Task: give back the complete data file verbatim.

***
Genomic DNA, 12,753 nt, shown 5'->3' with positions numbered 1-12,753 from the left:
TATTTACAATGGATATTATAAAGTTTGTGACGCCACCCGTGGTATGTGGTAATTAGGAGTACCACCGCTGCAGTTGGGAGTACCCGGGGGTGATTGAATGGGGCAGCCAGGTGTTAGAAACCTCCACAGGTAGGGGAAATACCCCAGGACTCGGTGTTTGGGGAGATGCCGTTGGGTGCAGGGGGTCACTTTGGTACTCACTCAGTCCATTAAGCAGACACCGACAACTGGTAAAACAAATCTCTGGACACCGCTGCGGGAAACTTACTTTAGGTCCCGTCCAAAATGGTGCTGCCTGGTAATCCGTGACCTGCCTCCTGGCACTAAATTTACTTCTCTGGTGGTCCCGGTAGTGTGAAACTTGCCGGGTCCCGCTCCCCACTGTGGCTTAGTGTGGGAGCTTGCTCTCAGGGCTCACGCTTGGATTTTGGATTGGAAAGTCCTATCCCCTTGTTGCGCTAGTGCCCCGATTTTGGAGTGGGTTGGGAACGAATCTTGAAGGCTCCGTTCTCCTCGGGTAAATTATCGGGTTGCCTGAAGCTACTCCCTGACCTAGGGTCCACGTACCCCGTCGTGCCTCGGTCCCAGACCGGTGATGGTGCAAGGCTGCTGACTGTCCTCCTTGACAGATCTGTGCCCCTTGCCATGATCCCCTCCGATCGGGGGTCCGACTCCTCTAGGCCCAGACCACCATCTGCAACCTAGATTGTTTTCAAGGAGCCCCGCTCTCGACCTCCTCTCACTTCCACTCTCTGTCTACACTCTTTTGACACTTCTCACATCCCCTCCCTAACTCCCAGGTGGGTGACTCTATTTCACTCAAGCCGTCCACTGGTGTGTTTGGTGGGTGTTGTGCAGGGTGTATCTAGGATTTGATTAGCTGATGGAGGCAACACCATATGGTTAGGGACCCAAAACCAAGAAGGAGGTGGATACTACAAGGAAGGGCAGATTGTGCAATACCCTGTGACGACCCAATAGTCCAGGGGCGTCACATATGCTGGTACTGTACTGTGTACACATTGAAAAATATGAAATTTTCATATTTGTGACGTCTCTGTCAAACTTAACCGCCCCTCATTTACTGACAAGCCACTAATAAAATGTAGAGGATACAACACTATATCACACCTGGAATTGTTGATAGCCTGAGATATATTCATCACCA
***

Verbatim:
Genomic DNA, 12,753 nt, shown 5'->3' with positions numbered 1-12,753 from the left:
TATTTACAATGGATATTATAAAGTTTGTGACGCCACCCGTGGTATGTGGTAATTAGGAGTACCACCGCTGCAGTTGGGAGTACCCGGGGGTGATTGAATGGGGCAGCCAGGTGTTAGAAACCTCCACAGGTAGGGGAAATACCCCAGGACTCGGTGTTTGGGGAGATGCCGTTGGGTGCAGGGGGTCACTTTGGTACTCACTCAGTCCATTAAGCAGACACCGACAACTGGTAAAACAAATCTCTGGACACCGCTGCGGGAAACTTACTTTAGGTCCCGTCCAAAATGGTGCTGCCTGGTAATCCGTGACCTGCCTCCTGGCACTAAATTTACTTCTCTGGTGGTCCCGGTAGTGTGAAACTTGCCGGGTCCCGCTCCCCACTGTGGCTTAGTGTGGGAGCTTGCTCTCAGGGCTCACGCTTGGATTTTGGATTGGAAAGTCCTATCCCCTTGTTGCGCTAGTGCCCCGATTTTGGAGTGGGTTGGGAACGAATCTTGAAGGCTCCGTTCTCCTCGGGTAAATTATCGGGTTGCCTGAAGCTACTCCCTGACCTAGGGTCCACGTACCCCGTCGTGCCTCGGTCCCAGACCGGTGATGGTGCAAGGCTGCTGACTGTCCTCCTTGACAGATCTGTGCCCCTTGCCATGATCCCCTCCGATCGGGGGTCCGACTCCTCTAGGCCCAGACCACCATCTGCAACCTAGATTGTTTTCAAGGAGCCCCGCTCTCGACCTCCTCTCACTTCCACTCTCTGTCTACACTCTTTTGACACTTCTCACATCCCCTCCCTAACTCCCAGGTGGGTGACTCTATTTCACTCAAGCCGTCCACTGGTGTGTTTGGTGGGTGTTGTGCAGGGTGTATCTAGGATTTGATTAGCTGATGGAGGCAACACCATATGGTTAGGGACCCAAAACCAAGAAGGAGGTGGATACTACAAGGAAGGGCAGATTGTGCAATACCCTGTGACGACCCAATAGTCCAGGGGCGTCACATATGCTGGTACTGTACTGTGTACACATTGAAAAATATGAAATTTTCATATTTGTGACGTCTCTGTCAAACTTAACCGCCCCTCATTTACTGACAAGCCACTAATAAAATGTAGAGGATACAACACTATATCACACCTGGAATTGTTGATAGCCTGAGATATATTCATCACCA